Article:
Origin and History
The regiment was raised from Irish troops for Dutch service in 1673 as the "Sir Walter Vane's Regiment". In 1685, James II requested their services during the Duke of Monmouth's rebellion and organised them into two units, given the precedence as the 5th and 6th Regiments of Foot. After Monmouth's defeat the regiment returned to the Netherlands, but when William III became king of England in 1688, it accompanied him. The regiment was nicknamed "The Dutch Guards". The same year, it was transferred to English Establishment.
During the Williamite War in Ireland, on July 11 1690, the regiment took part in the Battle of the Boyne in 1690. On July 22 1691, it was present at the Battle of Aughrim in 1691.
During the Nine Years War, the regiment served in Flanders from 1692 to 1695. On August 3 1692, it took part in the Battle of Steenkerque. In July and August 1695, it was present at the Siege of Namur and took part in the storming of the Brussels Gate.
During the War of Spanish Succession, the regiment served in Spain and Portugal. In April 1706, the regiment was at the Siege of Barcelona. On April 25 1707, it took part in the Battle of Almansa where it suffered heavy casualties. On July 27 1710, the regiment distinguished itself at the Battle of Almenar. On August 20, it was at the Battle of Saragossa where it captured Moorish standards, one of which having an antelope as centre device. On December 8 and 9, the regiment fought in the Battle of Brihuega.
In 1743, the regiment received the privilege to carry a badge representing an Antelope in recognition of its service at the Battle of Saragossa ( August 20 1710).
During the Jacobite Rising of 1745, the regiment was sent to secure the highland forts between Inverness and Fort William. On September 21, two companies took part in the Battle of Prestonpans where they were among the few who stood their ground. The regiment repulsed numerous attacks on Fort William.
On July 1 1751, when a Royal warrant reorganised the British infantry, the regiment was designated as the "6th Regiment of Foot".
In 1753, the regiment was sent to Gibraltar to assume garrison duty.
During the Seven Years' War, the regiment was under the command of:
- since November 1 1738 till June 14 1765: Lieutenant-general John Guise
Service during the War
Throughout the Seven Years' War, the regiment was stationed at Gibraltar and did not take part in any campaign.
In 1763, the regiment returned to England.
|Coat||brick red lined deep yellow and laced white (white braid decorated with 2 intertwined red zigzags)
|Waistcoat||brick red laced white (same lace as above)|
|Gaiters||white with black buttons|
brown, grey or black during campaigns (black after 1759)
Troopers were armed with a "Brown Bess" muskets, a bayonet and a sword. They also carried a dark brown haversack with a metal canteen on the left hip.
Officers of the regiment wore the same uniforms as the private soldiers but with the following differences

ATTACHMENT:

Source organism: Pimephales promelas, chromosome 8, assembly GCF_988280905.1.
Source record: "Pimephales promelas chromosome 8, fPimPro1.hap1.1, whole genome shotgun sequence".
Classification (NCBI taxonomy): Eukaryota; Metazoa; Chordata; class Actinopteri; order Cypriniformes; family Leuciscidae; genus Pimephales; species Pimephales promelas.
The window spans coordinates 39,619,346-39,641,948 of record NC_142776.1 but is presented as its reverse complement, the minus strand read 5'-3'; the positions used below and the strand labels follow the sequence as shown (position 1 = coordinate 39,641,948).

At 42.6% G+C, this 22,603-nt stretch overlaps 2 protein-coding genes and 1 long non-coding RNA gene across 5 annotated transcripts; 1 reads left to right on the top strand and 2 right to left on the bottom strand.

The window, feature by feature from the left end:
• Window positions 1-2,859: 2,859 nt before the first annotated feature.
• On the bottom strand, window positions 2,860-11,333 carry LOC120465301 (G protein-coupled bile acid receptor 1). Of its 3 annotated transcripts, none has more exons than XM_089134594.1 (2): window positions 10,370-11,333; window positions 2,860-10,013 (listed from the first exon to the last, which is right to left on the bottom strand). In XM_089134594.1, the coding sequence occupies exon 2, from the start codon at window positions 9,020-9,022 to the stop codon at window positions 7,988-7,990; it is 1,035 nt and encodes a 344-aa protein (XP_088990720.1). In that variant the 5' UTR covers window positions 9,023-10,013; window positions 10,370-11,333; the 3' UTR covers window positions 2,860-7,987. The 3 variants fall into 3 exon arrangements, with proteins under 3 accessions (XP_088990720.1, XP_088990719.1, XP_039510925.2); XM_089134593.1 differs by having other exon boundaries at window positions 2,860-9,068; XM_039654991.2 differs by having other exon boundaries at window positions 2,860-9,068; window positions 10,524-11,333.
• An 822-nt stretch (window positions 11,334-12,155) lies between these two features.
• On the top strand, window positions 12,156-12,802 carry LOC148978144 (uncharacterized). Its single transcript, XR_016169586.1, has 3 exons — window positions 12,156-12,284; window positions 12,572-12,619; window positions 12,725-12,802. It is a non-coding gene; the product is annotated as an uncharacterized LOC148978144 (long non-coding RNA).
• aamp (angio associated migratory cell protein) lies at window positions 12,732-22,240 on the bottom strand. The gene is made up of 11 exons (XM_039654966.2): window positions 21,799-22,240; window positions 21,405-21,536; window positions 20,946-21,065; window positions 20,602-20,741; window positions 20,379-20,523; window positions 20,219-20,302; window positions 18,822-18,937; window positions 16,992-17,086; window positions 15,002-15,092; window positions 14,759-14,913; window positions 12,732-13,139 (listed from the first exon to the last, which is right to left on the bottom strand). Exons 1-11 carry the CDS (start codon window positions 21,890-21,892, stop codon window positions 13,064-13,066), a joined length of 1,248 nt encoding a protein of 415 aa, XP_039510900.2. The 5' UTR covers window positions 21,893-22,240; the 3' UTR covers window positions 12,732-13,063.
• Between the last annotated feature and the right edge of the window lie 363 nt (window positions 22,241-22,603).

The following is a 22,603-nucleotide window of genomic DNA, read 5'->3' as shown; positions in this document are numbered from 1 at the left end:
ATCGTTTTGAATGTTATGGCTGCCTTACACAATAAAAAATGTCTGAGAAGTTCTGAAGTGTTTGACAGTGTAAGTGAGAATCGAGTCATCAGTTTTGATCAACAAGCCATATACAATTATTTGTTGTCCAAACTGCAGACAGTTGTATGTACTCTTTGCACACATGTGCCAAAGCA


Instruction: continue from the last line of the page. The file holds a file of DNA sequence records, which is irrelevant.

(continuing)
- silver gorget around the neck
- an aiguilette on the right shoulder
- silver lace instead of normal lace
- a crimson sash
Officers wore the same headgear as the private soldiers under their command; however, officers of the grenadier company wore a more decorated mitre cap.
Officers generally carried a spontoon, however, in battle some carried muskets instead.
According to the Royal Clothing Warrant of 1751:
- The drummers of the regiment were clothed in deep yellow, lined, faced, and lapelled on the breast with red, and laced in such manner as the colonel shall think fit for distinction sake, the lace, however, was of the colours of that on the soldiers' coats.
- The front or forepart of the drums were painted deep yellow, decorated with the Antelope, the ancient badge of the regiment, and the number “VI” under it. The rims were red.
King's Colour: Union with its centre decorated with the Antelope, the ancient badge of the regiment. The regiment number "VI" in Roman gold numerals in the upper left corner.
Regimental Colour: deep yellow field with its centre decorated with the Antelope, the ancient badge of the regiment. The Union in the upper left corner with the number "VI" in Roman gold numerals in its centre; A crown with a rose in the three other corners.
This article incorporates texts of the following source:
- Cannon, Richard: Historical record of the Sixth, or Royal First Warwickshire Regiment of Foot, London: Cloews and sons, 1839
- Wikipedia Royal Warwickshire Regiment
Aylor, Ron: British Regimental Drums and Colours
Funcken, Liliane and Fred: Les uniformes de la guerre en dentelle
George II: The Royal Clothing Warrant, 1751
Lawson, Cecil C. P.: A History of the Uniforms of the British Army - from the Beginnings to 1760, vol. II, p. 90-103
Mills, T. F., Land Forces of Britain the Empire and Commonwealth (an excellent website which unfortunately does not seem to be online any more)
Schirmer, Friedrich: Die Heere der kriegführenden Staaten 1756 - 1763. Edited and published by KLIO-Landesgruppe Baden-Württemberg e.V., Magstadt, 1989